When a patient goes to a doctor for treatment, the doctor is expected to behave in an irreproachably professional manner. Unfortunately, some doctors take advantage of the vulnerability of their patients and commit crimes, including rape and molestation.
In addition to being charged with criminal violations, these doctors can also be sued for medical malpractice. Though a patient who has been assaulted may be afraid to come forward, it is important that anyone with a medical malpractice claim against a doctor seek legal counsel.
On Aug. 15, three warrants were unsealed in the ongoing sexual assault case against a Glastonbury doctor who worked at Community Health Center's Clinton clinic. These warrants attest to a pattern of inappropriate sexual behavior on the part of the accused and allege a serious and disturbing betrayal of patient trust.
The three victims associated with these warrants were reportedly afraid to come forward because they thought no one would believe them. The doctor, who is free on bond after being charged with 24 counts of sexual assault, as well as narcotics distribution, may also have his medical license suspended. He was arrested in June 2012 for charges dating as far back as 2010.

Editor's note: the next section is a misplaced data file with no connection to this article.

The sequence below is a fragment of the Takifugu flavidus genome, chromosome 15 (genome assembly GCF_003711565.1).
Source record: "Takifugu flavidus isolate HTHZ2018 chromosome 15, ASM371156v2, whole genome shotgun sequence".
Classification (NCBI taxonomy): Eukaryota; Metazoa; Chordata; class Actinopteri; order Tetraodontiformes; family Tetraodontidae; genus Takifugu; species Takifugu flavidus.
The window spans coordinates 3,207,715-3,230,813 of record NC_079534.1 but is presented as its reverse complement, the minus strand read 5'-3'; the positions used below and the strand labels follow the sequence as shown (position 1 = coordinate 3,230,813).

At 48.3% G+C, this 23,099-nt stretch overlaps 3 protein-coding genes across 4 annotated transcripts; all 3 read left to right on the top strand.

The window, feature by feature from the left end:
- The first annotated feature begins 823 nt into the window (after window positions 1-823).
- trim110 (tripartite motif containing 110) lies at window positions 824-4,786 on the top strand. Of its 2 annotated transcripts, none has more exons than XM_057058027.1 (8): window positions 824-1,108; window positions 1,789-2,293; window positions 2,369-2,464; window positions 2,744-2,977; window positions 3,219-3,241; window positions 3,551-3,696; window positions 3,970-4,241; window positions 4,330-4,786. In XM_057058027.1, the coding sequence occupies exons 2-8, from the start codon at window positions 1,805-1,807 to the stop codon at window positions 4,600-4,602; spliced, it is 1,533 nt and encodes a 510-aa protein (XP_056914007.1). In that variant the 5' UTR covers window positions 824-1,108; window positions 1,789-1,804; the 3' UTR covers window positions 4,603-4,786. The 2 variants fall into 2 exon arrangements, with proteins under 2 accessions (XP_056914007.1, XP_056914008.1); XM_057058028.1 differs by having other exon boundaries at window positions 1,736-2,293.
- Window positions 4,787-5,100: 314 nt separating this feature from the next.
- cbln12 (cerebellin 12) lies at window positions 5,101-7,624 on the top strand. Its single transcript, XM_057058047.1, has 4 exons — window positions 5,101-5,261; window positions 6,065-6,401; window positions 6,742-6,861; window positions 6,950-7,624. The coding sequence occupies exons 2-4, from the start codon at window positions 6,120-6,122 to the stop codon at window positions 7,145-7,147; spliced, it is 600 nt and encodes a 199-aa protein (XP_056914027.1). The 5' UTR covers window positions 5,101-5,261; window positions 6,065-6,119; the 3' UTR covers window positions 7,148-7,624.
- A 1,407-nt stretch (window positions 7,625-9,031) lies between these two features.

In addition to criminal charges, doctors who sexually assault their patients can face civil liabilities. When a doctor harms a patient, intentionally or through negligence, the victim may be entitled to compensation for physical and emotional trauma.
Sometimes the offenses result the patient's missing work days and requiring psychological treatment, and the victim's struggle is compounded with increased financial burdens. Hartford-area residents who believe they have been victimized by a medical professional should know that there are laws to protect them.
Source: Hartford Courant, "Warrants: Doctor's Exams Felt 'Sexual,'" Josh Kovner, Aug. 15, 2012